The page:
Now, polarisation over hijab in Karnataka colleges: Developments so far

Eight pre-university students in Udupi have been barred from attending classes for wearing hijab; a ‘counter protest’ was held in two other colleges by some students wearing saffron scarves.
Students in Chikkamagaluru college standing outside a classroom wearing saffron scarves
Students in Chikkamagaluru college standing outside a classroom wearing saffron scarves
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Two weeks after a group of Muslim students in Karnataka were denied entry into the classroom for wearing a hijab, students in two other pre-university colleges held protests wearing saffron scarves inside their college. This has prompted the state government to discuss a law to ensure a common dress code among students.

Since December 27, a group of eight students from Udupi’s Government Pre-university College have been barred from attending classes for wearing a hijab (head scarf) to class. The college has a uniform for its students and the students say that they began wearing the hijab in the classroom only in December. Previously students were using the hijab in the campus, outside the classroom. Though a few students say that their seniors were allowed to wear the hijab even inside the classroom, the college principal, Rudre Gowda, said that he took the decision to bar the students for uniformity.

The principal’s decision has been met with resistance from Muslim organisations including the Campus Front of India (CFI), affiliated to the Popular Front of India, which has backed the girls over the issue and accused the principal of discrimination. “We want the school to allow them to attend classes wearing the head scarf. The eight girls have not attended classes in the last two weeks,” Nazhat Assadi from CFI in Udupi said.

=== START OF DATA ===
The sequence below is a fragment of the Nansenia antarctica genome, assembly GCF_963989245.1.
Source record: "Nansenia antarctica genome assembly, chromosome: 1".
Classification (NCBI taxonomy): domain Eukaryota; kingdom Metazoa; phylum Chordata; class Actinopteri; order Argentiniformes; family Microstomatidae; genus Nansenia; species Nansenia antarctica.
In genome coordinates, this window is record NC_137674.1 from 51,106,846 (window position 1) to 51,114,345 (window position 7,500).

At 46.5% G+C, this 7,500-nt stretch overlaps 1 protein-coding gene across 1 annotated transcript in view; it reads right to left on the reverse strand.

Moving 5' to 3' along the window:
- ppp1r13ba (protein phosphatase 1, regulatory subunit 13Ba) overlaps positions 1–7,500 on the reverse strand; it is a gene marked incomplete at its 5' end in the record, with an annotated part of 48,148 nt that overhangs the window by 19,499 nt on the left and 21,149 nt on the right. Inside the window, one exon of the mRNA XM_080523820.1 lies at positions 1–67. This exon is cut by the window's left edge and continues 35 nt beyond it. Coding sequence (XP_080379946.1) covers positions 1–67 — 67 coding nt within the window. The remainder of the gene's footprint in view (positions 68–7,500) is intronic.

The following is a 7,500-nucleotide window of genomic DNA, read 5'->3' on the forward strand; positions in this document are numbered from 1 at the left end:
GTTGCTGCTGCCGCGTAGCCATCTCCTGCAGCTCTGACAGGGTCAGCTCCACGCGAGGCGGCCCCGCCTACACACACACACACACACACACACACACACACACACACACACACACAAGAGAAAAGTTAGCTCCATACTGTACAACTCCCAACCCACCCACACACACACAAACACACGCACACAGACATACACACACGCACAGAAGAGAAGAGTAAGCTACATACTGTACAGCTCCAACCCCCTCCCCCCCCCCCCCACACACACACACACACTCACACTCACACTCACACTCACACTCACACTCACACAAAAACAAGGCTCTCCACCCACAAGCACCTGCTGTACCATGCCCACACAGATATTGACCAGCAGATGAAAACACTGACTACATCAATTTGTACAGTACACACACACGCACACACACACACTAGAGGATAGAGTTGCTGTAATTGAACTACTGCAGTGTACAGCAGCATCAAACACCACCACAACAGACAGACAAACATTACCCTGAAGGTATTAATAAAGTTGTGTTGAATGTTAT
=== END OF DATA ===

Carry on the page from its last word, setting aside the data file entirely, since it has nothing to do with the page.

Meanwhile, in response to the situation in Udupi, a group of Akhil Bharatiya Vidyarthi Parishad (ABVP) members from Pompei College in Mangaluru wore saffron scarves inside the college premises on Thursday, January 6 to protest against students who wear the hijab inside the college. Here, the situation was resolved after a meeting was held between Hindu and Muslim leaders, and it was decided that the college uniform will be followed.

This is the second college in Karnataka where such a protest was staged in the last week after a similar protest at a government college in Balagadi Chikkamagaluru. The college principal, Anantha Murthy, has sought permission to hold a meeting with parents over the issue on Monday, January 10.

In Udupi, the situation is yet to be resolved, with the principal continuing to bar the eight students from attending classes. The girls, along with Muslim organisations CFI and Girls Islamic Organisation, approached the Udupi Deputy Commissioner Kurma Rao over their issue but there has been no progress.

Karnataka Primary and Secondary Education Minister BC Nagesh told TNM that the state government will allow the School Development and Monitoring Committee (SDMC) in each of the three institutions to take a decision on the clothing to be worn by students during classes. “We have discussed this with the state government leadership but there is no law at present and we have not taken a decision on this. It is up to the SDMC to decide on the uniformity in the dress code in schools and colleges,” Nagesh said.

He suggested that both hijabs and saffron scarves should not be allowed in classrooms and defended the actions of the students who wore saffron scarves. “In response to what happened in Udupi, students wore saffron scarves to schools. How can we say no to this now? We cannot disrupt discipline because 6-8 students decided to wear the hijab,” Nagesh said.

The Minister also backed the principal in Udupi’s Government PU College over the issue saying that the dress code issued by the institution should be respected. “We want to see uniformity for the betterment of the students. The uniform will create a good atmosphere in schools and ensure there is no inferiority complex among students,” Nagesh added.

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